He did, and told us the bad news.  This was not a matter of tightening some screws or adding springs or any of the things that I did when I fixed the drip in one of our sinks.  This involved replacing a cartridge in the guts of the control device and our Delta shower unit was almost certainly obsolete, including repair parts.

From Delta's website.  Our shower
control unit was obsolete.
I asked Mike how he could be so certain.  Mike said that Delta pretty much obsoleted its entire product line every few years.  But we might be in luck and there might be a Model 1700 cartridge that could be retrofitted to fit into a Model 1500 slot.  The Model 1700 has also been discontinued, but at least parts are still available.  He said he would check and let us know.

It was Betty who asked what it would cost to repair the unit. 

“Two or three hundred dollars,” Mike replied.

“What if you just put in a new shower unit?” I asked.

“Then I have to break tile around the enclosure.  You don’t want to go there,” he said.

This brought us to the moment of truth.  According to the 2014 rate card, water in Medfield costs $38.81 for the first 10,000 gallons.  At a pint a day (assuming it dripped every day), the shower would drip 91.25 gallons of water per year.  The shower would have to drip 109 years to equal that $38.81 worth of water, and we were being told that the repair could be six to line times that amount: close to a thousand years worth of drips.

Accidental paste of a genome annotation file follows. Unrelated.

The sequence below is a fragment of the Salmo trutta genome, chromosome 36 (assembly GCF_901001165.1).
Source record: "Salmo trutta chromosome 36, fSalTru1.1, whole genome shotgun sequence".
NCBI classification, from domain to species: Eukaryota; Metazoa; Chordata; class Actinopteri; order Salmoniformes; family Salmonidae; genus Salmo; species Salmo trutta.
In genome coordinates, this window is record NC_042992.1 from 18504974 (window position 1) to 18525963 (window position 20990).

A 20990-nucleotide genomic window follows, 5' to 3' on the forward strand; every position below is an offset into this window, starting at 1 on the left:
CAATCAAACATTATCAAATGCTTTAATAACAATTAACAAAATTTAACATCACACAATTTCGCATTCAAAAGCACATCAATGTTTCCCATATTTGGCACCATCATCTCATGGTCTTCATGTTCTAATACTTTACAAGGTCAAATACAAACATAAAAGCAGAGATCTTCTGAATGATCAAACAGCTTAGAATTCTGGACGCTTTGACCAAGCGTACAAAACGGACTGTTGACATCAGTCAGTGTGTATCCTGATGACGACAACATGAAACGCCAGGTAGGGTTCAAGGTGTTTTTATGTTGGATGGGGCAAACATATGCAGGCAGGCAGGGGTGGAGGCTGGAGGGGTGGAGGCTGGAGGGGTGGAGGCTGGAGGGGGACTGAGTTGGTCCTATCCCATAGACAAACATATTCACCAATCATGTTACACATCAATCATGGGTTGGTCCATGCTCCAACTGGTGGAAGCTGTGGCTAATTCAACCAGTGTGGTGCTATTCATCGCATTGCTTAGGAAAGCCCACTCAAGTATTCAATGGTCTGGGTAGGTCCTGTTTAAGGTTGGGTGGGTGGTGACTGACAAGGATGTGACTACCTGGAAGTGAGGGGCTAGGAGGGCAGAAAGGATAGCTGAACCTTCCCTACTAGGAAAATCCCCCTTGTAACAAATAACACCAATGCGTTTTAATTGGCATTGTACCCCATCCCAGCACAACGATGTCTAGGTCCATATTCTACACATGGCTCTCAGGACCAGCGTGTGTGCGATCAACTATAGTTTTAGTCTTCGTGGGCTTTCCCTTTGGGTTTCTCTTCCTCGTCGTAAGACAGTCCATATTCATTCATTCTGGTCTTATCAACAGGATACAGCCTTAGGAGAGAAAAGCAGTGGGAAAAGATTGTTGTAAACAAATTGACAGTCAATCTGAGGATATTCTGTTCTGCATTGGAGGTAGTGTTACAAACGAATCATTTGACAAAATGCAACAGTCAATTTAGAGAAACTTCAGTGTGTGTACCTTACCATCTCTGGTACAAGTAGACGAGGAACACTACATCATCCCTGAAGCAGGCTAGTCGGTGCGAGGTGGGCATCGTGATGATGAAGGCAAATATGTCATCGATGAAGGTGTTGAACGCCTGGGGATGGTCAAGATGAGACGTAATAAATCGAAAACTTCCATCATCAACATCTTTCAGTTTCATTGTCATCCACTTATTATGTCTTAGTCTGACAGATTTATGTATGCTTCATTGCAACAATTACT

$278 later, it was fixed; it
was the right thing to do.
Betty and I looked at one another. 

“Fix it,” we said.

Two days later, Mike had located a Model 1700 cartridge and indeed, with some tinkering, it fit our obsolete Model 1500 enclosure.  After 45 minutes, the shower was repaired.  We wrote him a check for $278, which included a $20 discount for having used Angie’s List.

We did the right thing.  If Betty is get up in front of an audience and tell people that one of ‘small steps’ that we can take to make our resources last is to fix the drips and leaks around our house, then we had certainly better practice what we preach. 

It’s called putting our money where our mouth is.  I don’t regret it for a moment.